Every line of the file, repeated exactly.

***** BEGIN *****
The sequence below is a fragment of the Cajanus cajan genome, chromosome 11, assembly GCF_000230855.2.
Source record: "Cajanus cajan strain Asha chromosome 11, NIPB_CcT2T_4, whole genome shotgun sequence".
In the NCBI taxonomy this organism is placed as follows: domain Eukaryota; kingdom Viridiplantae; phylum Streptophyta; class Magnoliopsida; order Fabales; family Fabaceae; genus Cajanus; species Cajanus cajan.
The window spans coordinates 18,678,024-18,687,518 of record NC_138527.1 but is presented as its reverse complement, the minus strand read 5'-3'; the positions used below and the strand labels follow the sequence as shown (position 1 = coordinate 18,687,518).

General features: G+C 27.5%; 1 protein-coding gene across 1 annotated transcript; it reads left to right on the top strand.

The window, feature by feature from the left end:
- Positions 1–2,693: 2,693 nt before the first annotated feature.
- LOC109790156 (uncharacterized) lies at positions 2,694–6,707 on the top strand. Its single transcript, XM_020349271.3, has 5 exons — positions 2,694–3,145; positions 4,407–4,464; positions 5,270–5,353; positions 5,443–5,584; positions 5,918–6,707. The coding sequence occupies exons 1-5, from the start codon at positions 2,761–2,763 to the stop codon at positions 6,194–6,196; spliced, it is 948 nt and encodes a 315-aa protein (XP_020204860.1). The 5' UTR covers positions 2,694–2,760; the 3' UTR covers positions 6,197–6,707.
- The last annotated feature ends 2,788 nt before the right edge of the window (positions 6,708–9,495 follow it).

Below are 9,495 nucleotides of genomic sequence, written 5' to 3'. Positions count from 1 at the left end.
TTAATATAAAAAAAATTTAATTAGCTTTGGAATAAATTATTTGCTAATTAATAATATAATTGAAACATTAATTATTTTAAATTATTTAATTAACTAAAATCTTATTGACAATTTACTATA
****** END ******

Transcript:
The sequence below is a fragment of the Cajanus cajan genome, chromosome 11, assembly GCF_000230855.2.
Source record: "Cajanus cajan strain Asha chromosome 11, NIPB_CcT2T_4, whole genome shotgun sequence".
In the NCBI taxonomy this organism is placed as follows: domain Eukaryota; kingdom Viridiplantae; phylum Streptophyta; class Magnoliopsida; order Fabales; family Fabaceae; genus Cajanus; species Cajanus cajan.
The window spans coordinates 18,678,024-18,687,518 of record NC_138527.1 but is presented as its reverse complement, the minus strand read 5'-3'; the positions used below and the strand labels follow the sequence as shown (position 1 = coordinate 18,687,518).

General features: G+C 27.5%; 1 protein-coding gene across 1 annotated transcript; it reads left to right on the top strand.

The window, feature by feature from the left end:
- Positions 1–2,693: 2,693 nt before the first annotated feature.
- LOC109790156 (uncharacterized) lies at positions 2,694–6,707 on the top strand. Its single transcript, XM_020349271.3, has 5 exons — positions 2,694–3,145; positions 4,407–4,464; positions 5,270–5,353; positions 5,443–5,584; positions 5,918–6,707. The coding sequence occupies exons 1-5, from the start codon at positions 2,761–2,763 to the stop codon at positions 6,194–6,196; spliced, it is 948 nt and encodes a 315-aa protein (XP_020204860.1). The 5' UTR covers positions 2,694–2,760; the 3' UTR covers positions 6,197–6,707.
- The last annotated feature ends 2,788 nt before the right edge of the window (positions 6,708–9,495 follow it).

Below are 9,495 nucleotides of genomic sequence, written 5' to 3'. Positions count from 1 at the left end.
TTAATATAAAAAAAATTTAATTAGCTTTGGAATAAATTATTTGCTAATTAATAATATAATTGAAACATTAATTATTTTAAATTATTTAATTAACTAAAATCTTATTGACAATTTACTATA